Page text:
from my sketchbook: johnny ace

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A man came on the radio/And this is what he said/He said I hate to break it to his fans/But johnny ace is dead

Johnny Ace sat backstage at Houston’s City Auditorium on Christmas Day 1954, taking a short break between sets. In just two whirlwind years, Johnny had gone from stumbling into the vocalist role in B.B. King’s band to a string of eight consecutive hits on Duke Records. And now, as part of the touring company supporting headliner Big Mama Thornton, Johnny was headed to real stardom. The stardom for which he hoped would show his preacher father that his time was not wasted singing “the Devil’s music.”

Johnny was a bit on the mischievous side and Johnny liked guns. He was known to lean out the window of a moving car and fire off a few shots at billboards and street signs, laughing as the bullets ricocheted in all directions. So, while it was a bit unnerving to some, it wasn’t unusual to see Johnny playing around with a small .22 caliber handgun as he rested before his next performance.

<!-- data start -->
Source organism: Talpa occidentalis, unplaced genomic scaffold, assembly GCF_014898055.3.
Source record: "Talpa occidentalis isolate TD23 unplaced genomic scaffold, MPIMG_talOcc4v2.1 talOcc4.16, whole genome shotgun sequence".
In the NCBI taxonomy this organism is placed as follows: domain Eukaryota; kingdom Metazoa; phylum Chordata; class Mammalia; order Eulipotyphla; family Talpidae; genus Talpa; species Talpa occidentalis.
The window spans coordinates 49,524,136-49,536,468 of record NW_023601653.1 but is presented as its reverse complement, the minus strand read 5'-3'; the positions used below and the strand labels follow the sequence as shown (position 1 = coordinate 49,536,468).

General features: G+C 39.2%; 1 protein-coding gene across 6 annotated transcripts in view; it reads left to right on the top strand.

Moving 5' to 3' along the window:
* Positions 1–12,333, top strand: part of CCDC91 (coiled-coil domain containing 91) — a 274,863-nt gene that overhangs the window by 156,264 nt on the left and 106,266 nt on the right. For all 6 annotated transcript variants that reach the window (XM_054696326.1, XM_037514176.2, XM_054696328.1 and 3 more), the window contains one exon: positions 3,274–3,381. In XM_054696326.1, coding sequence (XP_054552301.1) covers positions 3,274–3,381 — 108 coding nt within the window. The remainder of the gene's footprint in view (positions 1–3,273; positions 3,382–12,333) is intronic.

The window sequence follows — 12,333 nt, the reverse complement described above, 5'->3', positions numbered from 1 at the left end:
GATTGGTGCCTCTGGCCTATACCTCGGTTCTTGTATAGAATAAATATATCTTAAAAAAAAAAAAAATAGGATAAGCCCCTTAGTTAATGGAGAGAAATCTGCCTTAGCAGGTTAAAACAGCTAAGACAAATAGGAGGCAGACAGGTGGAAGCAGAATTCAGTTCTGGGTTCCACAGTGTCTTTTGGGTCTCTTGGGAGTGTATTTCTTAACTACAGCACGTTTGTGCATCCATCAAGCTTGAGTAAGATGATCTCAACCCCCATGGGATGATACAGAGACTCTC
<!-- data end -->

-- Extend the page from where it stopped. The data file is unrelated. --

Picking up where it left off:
Big Mama Thornton had had enough of Johnny’s carelessness with his firearm and confiscated it early in the tour. But, on Christmas Day 1954, she felt bad for Johnny and returned the pistol to him. Smiling, Johnny twirled the gun and pretended to fire off shots. Thornton, acting as a surrogate mother to the 25-year-old, issued a warning to “Be careful with that!”┬áJohnny laughed and reassured her, “There’s nothing in it… see?” He playfully raised the gun to his temple and pulled the trigger in demonstration, blasting a single bullet through his head. Thornton screamed and ran out of the dressing room crying, “Johnny Ace just killed himself!”

Johnny’s biggest hit, “Pledging My Love,” was released two months after his death and it stayed at the top of the Billboard R&B Chart for ten weeks.

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